Online vs. Traditional Classroom: An Examination of Public Speaking Anxiety in Community College Students
Type of DegreePhD Dissertation
DepartmentEducation Foundation, Leadership, and Technology
MetadataShow full item record
Most people admit to having some degree of public speaking anxiety (Hickerson, 1998). This study examined the public speaking anxiety levels of students enrolled in an online and traditional public speaking course. This study also investigated the relationship among a student’s gender and the format in which the public speaking course was taken as it relates to public speaking anxiety. The population was drawn from 332 students enrolled in a large sized community college in the southeastern part of the United States during the fall semester 2017. Student participants completed a demographic questionnaire and the Personal Report of Public Speaking Anxiety (PRPSA) developed by James McCroskey. The independent variables for this study were the public speaking course format (online, traditional) and gender. The dependent variable for this study was the public speaking anxiety level as determined by the Personal Report of Public Speaking Anxiety (PRPSA). A one-way Analysis of Variance (ANOVA) was used to determine the relationship between class format and gender as it relates to students’ public speaking anxiety levels. The results of this study found that students who enrolled in either an online or traditional public speaking course entered the public speaking classroom with low public speaking anxiety. There was no statistically significant difference between men and women and their public speaking anxiety levels who when enrolled in an online public speaking course. There was a statistically significant difference between men and women and their public speaking anxiety levels for those who enrolled in a traditional public speaking course. Men experienced higher levels of public speaking anxiety when compared to women when completing a traditional public speaking course. Areas of further research is needed to identify why students are entering public speaking courses with low public speaking anxiety.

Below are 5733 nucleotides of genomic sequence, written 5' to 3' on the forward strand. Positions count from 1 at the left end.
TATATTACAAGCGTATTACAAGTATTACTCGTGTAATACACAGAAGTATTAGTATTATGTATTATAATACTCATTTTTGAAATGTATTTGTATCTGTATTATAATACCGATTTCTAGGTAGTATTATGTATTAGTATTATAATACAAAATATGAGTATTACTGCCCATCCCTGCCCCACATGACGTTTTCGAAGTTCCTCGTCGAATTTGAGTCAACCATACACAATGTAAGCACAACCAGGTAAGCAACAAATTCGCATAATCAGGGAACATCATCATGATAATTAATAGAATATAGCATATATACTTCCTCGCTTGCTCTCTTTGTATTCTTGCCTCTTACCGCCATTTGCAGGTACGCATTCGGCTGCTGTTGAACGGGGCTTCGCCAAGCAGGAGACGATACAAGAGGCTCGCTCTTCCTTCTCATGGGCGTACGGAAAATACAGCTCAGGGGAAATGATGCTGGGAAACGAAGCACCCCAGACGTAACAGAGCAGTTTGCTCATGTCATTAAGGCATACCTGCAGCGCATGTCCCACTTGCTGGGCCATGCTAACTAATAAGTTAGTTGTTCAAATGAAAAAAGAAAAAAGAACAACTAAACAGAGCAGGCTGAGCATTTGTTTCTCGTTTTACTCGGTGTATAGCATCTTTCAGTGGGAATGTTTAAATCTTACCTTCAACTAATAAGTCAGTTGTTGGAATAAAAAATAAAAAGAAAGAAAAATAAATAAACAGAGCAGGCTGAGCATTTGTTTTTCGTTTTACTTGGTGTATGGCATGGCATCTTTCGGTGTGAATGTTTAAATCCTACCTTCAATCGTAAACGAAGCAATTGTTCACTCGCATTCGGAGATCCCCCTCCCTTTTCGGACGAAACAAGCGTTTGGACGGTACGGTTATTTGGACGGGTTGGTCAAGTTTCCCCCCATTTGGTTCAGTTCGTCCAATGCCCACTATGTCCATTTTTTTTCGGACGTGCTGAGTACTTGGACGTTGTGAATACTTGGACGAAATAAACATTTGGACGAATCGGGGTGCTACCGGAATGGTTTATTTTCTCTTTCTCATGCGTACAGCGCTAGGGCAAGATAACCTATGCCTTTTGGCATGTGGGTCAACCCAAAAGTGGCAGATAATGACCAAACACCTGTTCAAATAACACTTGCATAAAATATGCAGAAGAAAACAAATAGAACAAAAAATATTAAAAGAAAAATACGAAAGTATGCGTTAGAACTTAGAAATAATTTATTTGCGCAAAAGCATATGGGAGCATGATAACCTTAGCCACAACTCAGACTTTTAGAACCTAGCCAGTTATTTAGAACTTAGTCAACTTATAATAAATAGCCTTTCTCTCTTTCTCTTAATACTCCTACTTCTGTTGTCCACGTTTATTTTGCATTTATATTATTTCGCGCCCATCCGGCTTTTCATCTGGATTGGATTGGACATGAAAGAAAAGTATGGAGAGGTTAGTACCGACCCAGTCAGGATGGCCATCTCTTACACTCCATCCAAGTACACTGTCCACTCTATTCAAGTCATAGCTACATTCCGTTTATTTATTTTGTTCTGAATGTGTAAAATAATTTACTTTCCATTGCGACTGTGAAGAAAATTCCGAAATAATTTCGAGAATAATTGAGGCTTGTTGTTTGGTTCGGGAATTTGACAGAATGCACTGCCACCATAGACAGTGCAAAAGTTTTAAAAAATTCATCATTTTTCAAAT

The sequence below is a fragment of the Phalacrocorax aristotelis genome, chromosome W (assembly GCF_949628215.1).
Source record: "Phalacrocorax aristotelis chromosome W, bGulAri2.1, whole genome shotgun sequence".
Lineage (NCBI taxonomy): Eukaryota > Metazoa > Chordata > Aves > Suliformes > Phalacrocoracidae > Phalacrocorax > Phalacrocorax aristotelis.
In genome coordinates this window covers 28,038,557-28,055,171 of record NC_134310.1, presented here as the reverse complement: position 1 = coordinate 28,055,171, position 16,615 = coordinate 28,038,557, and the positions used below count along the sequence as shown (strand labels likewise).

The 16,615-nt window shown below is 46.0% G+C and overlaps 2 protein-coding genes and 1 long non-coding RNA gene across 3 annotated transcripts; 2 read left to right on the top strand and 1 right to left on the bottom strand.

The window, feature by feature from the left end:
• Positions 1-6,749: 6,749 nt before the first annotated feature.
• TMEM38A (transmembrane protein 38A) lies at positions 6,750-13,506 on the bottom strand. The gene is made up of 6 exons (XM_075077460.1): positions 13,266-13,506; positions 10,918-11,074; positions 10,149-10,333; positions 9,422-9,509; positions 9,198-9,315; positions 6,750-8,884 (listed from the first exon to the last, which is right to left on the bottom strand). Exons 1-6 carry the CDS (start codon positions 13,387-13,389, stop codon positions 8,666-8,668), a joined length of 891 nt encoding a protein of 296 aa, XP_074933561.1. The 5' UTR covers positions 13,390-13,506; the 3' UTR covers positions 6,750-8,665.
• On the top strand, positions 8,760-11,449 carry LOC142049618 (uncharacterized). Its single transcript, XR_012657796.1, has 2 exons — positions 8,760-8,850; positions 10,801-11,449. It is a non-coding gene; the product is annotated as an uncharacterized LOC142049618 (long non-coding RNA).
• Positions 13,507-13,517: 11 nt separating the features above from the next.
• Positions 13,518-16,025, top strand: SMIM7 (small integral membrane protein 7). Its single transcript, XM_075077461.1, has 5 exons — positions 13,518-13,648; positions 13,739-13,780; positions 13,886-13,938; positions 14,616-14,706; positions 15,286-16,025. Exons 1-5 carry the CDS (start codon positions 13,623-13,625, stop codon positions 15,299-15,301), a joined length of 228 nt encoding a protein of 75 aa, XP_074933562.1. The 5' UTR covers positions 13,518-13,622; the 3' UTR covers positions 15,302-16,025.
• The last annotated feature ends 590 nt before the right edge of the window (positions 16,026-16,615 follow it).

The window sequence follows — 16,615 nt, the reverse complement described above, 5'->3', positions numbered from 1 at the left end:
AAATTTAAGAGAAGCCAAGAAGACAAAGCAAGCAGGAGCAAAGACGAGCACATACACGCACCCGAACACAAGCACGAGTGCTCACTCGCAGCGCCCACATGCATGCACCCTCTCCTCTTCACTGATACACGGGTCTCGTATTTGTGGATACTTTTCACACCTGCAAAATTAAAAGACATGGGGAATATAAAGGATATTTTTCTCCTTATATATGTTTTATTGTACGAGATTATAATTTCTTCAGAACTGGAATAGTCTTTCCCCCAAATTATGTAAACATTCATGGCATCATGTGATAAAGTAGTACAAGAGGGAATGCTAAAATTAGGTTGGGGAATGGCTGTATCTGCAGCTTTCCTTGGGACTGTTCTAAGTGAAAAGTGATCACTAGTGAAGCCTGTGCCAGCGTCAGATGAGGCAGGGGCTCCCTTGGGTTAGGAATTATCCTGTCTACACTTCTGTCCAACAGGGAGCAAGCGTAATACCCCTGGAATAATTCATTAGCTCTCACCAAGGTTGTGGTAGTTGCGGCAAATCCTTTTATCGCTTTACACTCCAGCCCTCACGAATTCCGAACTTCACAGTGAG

- Final Dissertation Shaquille Marsh.pdf